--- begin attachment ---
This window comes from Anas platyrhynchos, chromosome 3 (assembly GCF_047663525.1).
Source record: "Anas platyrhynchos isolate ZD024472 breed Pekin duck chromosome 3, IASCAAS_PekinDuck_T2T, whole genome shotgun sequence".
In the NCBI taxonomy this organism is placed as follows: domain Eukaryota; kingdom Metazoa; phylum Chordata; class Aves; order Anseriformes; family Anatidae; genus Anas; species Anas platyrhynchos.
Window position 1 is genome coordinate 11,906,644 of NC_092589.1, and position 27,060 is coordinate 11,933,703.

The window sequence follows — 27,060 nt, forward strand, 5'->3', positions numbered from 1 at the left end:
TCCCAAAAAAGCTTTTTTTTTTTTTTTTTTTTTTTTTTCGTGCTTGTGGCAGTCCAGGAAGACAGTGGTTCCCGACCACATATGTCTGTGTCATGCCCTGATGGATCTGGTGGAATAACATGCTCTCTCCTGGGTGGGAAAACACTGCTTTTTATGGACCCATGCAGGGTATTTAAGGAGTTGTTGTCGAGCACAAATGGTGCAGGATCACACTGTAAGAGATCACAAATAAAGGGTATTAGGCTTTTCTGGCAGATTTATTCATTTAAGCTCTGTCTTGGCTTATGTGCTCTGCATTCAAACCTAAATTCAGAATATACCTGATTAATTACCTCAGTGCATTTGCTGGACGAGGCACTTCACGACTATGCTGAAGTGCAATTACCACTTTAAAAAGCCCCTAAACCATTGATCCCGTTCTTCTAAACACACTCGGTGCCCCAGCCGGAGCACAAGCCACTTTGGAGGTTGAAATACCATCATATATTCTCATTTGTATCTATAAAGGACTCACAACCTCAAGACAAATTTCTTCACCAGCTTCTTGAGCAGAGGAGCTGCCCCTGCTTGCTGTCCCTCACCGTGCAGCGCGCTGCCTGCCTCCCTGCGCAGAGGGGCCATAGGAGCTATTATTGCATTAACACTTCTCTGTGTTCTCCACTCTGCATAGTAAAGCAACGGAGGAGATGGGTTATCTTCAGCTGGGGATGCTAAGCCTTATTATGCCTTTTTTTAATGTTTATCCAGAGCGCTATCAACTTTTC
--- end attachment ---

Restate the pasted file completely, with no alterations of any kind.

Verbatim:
This window comes from Anas platyrhynchos, chromosome 3 (assembly GCF_047663525.1).
Source record: "Anas platyrhynchos isolate ZD024472 breed Pekin duck chromosome 3, IASCAAS_PekinDuck_T2T, whole genome shotgun sequence".
In the NCBI taxonomy this organism is placed as follows: domain Eukaryota; kingdom Metazoa; phylum Chordata; class Aves; order Anseriformes; family Anatidae; genus Anas; species Anas platyrhynchos.
Window position 1 is genome coordinate 11,906,644 of NC_092589.1, and position 27,060 is coordinate 11,933,703.

The window sequence follows — 27,060 nt, forward strand, 5'->3', positions numbered from 1 at the left end:
TCCCAAAAAAGCTTTTTTTTTTTTTTTTTTTTTTTTTTCGTGCTTGTGGCAGTCCAGGAAGACAGTGGTTCCCGACCACATATGTCTGTGTCATGCCCTGATGGATCTGGTGGAATAACATGCTCTCTCCTGGGTGGGAAAACACTGCTTTTTATGGACCCATGCAGGGTATTTAAGGAGTTGTTGTCGAGCACAAATGGTGCAGGATCACACTGTAAGAGATCACAAATAAAGGGTATTAGGCTTTTCTGGCAGATTTATTCATTTAAGCTCTGTCTTGGCTTATGTGCTCTGCATTCAAACCTAAATTCAGAATATACCTGATTAATTACCTCAGTGCATTTGCTGGACGAGGCACTTCACGACTATGCTGAAGTGCAATTACCACTTTAAAAAGCCCCTAAACCATTGATCCCGTTCTTCTAAACACACTCGGTGCCCCAGCCGGAGCACAAGCCACTTTGGAGGTTGAAATACCATCATATATTCTCATTTGTATCTATAAAGGACTCACAACCTCAAGACAAATTTCTTCACCAGCTTCTTGAGCAGAGGAGCTGCCCCTGCTTGCTGTCCCTCACCGTGCAGCGCGCTGCCTGCCTCCCTGCGCAGAGGGGCCATAGGAGCTATTATTGCATTAACACTTCTCTGTGTTCTCCACTCTGCATAGTAAAGCAACGGAGGAGATGGGTTATCTTCAGCTGGGGATGCTAAGCCTTATTATGCCTTTTTTTAATGTTTATCCAGAGCGCTATCAACTTTTC